House Reauthorizes Career and Tech Ed Bill While Members Speak Out Against Trump Funding Cuts

The House on Thursday passed a reauthorization of the federal law governing career and technical education, even as civil rights groups expressed concerns about a scaling back of federal authority and members of both parties worried about a proposed federal funding cut.
Republicans and Democrats both praised the bill during floor debate Thursday, saying it will set Americans up for secure, well-paying jobs and help employers fill positions in in-demand fields.
“All education is truly career education, and we must give our students every opportunity to attain the skills they need to succeed,” Education and the Workforce Committee Chairwoman Virginia Foxx said Thursday.
The affirmation came as President Trump has proposed cutting CTE funds by $168 million in his fiscal year 2018 budget proposal.
The House passed the bill by voice vote, meaning individual members didn’t cast yes or no votes. The Carl D. Perkins Career and Technical Education Act was last updated in 2006 and governs the roughly $1 billion given annually to states for career and technical education programs at secondary and post-secondary levels.
Rep. Jared Polis, a Democrat from Colorado, said he recently visited a P-TECH program in his home state that allows students to earn associate’s degrees alongside their high school diplomas to set them up for jobs in the tech industry.
(The 74: After Six Years, Brooklyn’s P-TECH to Graduate First Class as the Model Expands Worldwide)
“That’s exactly the kind of innovation Congress should be supporting, and I’m proud the Perkins reauthorization does just that,” he said.
The issue has been a big focus for the House Education and the Workforce Committee. The panel held a celebrity-headlined hearing on the issue in February, and Chairwoman Virginia Foxx spoke on the issue at a Washington think tank last month.
(The 74: Career and Technical Ed Should Be ‘Plan A,’ Foxx Says as House Takes Up Perkins Bill Today)
In the Senate, the Health, Education, Labor, and Pensions Committee slated to consider the bill has spent most of its time this year focused on executive branch nominations and efforts to rewrite Obamacare.
Wyoming Republican Sen. Mike Enzi will take the lead in the Senate, a spokesperson for HELP Chairman Lamar Alexander said.
“Reauthorizing the Perkins Career and Technical Education Act is a top priority for Chairman Alexander this Congress, and he has asked Senator Enzi to continue to make progress on the great work he did last Congress to develop a proposal for the Senate to consider,” the spokeswoman said.
Concerns over spending, federal oversight
Members, particularly Republicans, praised the bill for giving states more flexibility, particularly in funding education programs that better align with state workforce needs. The bill, like the Every Student Succeeds Act, also limits the education secretary’s authority in other areas, like penalizing states that don’t hit performance targets by withholding funds.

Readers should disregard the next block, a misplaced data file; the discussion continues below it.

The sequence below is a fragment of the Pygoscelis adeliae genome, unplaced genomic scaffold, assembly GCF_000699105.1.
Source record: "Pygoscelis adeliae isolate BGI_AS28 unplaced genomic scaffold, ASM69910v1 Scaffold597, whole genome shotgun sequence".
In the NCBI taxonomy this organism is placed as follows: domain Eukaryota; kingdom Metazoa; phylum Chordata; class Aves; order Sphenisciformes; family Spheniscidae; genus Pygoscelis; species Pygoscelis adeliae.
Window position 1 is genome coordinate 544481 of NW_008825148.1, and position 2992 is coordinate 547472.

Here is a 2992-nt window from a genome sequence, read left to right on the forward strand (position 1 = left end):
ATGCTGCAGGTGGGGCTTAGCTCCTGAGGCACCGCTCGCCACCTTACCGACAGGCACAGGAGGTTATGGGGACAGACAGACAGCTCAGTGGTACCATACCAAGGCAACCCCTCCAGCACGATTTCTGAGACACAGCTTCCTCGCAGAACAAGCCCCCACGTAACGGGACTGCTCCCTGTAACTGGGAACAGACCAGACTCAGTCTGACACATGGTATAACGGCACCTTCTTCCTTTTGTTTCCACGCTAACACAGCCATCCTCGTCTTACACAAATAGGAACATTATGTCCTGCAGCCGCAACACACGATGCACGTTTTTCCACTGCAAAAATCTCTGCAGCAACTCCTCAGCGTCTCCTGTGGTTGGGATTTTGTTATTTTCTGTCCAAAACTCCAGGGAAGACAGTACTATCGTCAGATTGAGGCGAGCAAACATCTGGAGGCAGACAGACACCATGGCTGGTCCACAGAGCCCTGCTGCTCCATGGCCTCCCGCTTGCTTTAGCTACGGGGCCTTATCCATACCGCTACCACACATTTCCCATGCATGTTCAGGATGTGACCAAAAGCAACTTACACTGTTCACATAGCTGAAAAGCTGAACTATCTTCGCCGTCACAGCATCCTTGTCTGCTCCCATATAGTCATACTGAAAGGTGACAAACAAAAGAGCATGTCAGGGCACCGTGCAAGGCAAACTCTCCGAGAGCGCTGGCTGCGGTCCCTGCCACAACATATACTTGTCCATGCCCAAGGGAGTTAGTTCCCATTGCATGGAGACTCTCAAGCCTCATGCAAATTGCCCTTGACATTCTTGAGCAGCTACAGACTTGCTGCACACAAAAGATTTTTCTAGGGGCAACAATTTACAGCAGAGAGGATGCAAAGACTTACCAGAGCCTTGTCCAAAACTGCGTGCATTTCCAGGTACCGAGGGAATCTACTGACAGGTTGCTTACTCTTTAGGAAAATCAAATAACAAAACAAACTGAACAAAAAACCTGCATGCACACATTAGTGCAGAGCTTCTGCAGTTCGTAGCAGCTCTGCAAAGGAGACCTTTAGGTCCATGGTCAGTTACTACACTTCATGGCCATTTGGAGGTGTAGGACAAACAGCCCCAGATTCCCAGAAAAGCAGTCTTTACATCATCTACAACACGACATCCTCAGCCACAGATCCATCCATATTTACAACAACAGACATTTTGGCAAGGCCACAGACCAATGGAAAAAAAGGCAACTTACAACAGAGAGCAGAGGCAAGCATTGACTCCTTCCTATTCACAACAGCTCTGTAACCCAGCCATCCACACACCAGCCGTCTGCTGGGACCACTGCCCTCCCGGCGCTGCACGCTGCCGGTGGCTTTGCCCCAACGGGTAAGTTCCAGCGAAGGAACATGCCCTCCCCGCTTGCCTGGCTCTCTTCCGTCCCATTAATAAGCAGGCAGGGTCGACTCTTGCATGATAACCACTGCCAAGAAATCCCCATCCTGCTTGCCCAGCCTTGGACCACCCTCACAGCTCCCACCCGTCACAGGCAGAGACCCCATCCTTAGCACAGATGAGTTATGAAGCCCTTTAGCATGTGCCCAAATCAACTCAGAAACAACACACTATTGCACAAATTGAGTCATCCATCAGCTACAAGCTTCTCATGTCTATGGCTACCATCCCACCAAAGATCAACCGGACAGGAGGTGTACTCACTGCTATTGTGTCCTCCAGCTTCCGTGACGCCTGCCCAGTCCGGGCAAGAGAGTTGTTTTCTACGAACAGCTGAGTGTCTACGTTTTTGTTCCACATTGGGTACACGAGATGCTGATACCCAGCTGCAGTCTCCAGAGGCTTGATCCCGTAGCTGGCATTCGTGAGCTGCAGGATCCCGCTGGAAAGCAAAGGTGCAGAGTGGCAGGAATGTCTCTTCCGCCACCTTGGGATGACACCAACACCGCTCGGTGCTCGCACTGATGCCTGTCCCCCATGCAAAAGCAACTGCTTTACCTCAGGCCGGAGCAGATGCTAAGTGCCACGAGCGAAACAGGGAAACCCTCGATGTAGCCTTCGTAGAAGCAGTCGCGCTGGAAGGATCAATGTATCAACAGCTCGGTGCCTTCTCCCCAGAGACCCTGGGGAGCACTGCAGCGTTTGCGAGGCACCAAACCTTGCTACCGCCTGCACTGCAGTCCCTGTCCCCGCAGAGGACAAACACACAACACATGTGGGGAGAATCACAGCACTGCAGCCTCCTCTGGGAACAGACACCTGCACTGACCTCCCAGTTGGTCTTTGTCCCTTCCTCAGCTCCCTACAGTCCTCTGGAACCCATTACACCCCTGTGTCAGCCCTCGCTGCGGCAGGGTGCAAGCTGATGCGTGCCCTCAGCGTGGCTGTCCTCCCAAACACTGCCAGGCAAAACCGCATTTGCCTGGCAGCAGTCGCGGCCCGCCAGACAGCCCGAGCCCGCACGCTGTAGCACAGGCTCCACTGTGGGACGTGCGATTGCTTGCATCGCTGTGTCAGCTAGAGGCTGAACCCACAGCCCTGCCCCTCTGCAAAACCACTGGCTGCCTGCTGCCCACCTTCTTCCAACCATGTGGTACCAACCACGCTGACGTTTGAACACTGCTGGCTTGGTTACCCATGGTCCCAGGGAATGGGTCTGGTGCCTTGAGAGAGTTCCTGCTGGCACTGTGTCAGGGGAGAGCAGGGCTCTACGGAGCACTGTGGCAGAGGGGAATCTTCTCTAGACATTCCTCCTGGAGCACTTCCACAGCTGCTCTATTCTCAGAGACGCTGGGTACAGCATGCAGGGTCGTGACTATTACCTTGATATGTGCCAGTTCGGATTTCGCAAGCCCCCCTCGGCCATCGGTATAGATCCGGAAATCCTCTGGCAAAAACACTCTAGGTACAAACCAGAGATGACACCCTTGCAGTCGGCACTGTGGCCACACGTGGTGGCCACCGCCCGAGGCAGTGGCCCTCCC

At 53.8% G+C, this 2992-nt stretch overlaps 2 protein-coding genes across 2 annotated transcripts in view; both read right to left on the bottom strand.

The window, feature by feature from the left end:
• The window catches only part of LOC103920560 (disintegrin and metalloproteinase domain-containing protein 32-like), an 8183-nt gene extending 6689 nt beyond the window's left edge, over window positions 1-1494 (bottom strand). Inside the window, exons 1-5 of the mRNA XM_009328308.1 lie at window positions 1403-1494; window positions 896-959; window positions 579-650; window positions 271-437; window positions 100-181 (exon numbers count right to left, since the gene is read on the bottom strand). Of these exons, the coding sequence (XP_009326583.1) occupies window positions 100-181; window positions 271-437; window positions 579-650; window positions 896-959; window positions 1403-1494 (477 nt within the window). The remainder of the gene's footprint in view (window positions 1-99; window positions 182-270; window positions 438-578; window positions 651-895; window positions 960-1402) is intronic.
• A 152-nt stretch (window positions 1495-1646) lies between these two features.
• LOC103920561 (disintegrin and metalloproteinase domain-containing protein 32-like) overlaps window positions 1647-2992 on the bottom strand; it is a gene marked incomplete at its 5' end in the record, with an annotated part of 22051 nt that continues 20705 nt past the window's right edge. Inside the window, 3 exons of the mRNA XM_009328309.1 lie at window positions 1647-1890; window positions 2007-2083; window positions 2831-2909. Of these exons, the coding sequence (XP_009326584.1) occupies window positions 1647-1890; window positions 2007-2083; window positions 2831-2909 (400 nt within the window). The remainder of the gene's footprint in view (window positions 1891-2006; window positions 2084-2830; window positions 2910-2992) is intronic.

Those limitations are a concern for civil rights groups.
“While the bill includes many important changes to modernize the Perkins Career and Technical Education (CTE) program… it remains a flawed compromise due to its rollback of the federal role in holding states accountable for performance,” the Leadership Conference on Civil and Human Rights wrote in a letter to members of the House.
The bill would eliminate the Education Department’s role in negotiating plans that require states to improve performance, including gaps in performance between student groups, the advocates wrote.
“While greater state level engagement in the development of state plans is a worthwhile goal, it should go hand-in-hand with the secretary’s explicit authority to intervene at all stages of the process if targets are insufficiently ambitious or are not being met,” the letter said.
Rep. Bobby Scott, the Education and the Workforce Committee’s ranking Democrat, said the bill continues a focus on equity of opportunity and that the education secretary still has the authority to approve or disapprove state plans for using the funds.
Members also briefly mentioned the larger issue overhanging the debate: the Trump administration’s proposed $977 million for the programs in 2018, which would be about a 13 percent cut.
Rep. Katherine Clark, Democrat of Massachusetts, urged leaders “to fully fund the CTE programs and reject the proposed cuts of $168 million.”
Pennsylvania Republican Rep. Glenn Thompson, the primary sponsor of the bill, also urged more funding for the programs.
“It is important we continue to fund these programs at the authorized levels so the programs can adequately serve students at all ages,” he said at the conclusion of the floor debate.
Congress has appropriated $1.125 billion annually for the grants for the past several years.
The bill authorizes $1.133 billion next fiscal year, an amount that increases in small increments through fiscal 2023, though it’s up to the Appropriations committees to dole out funds every year.
The House in September passed a similar bill, but the Senate never considered it, reportedly because of a fight between the two parties over authority given to the education secretary.
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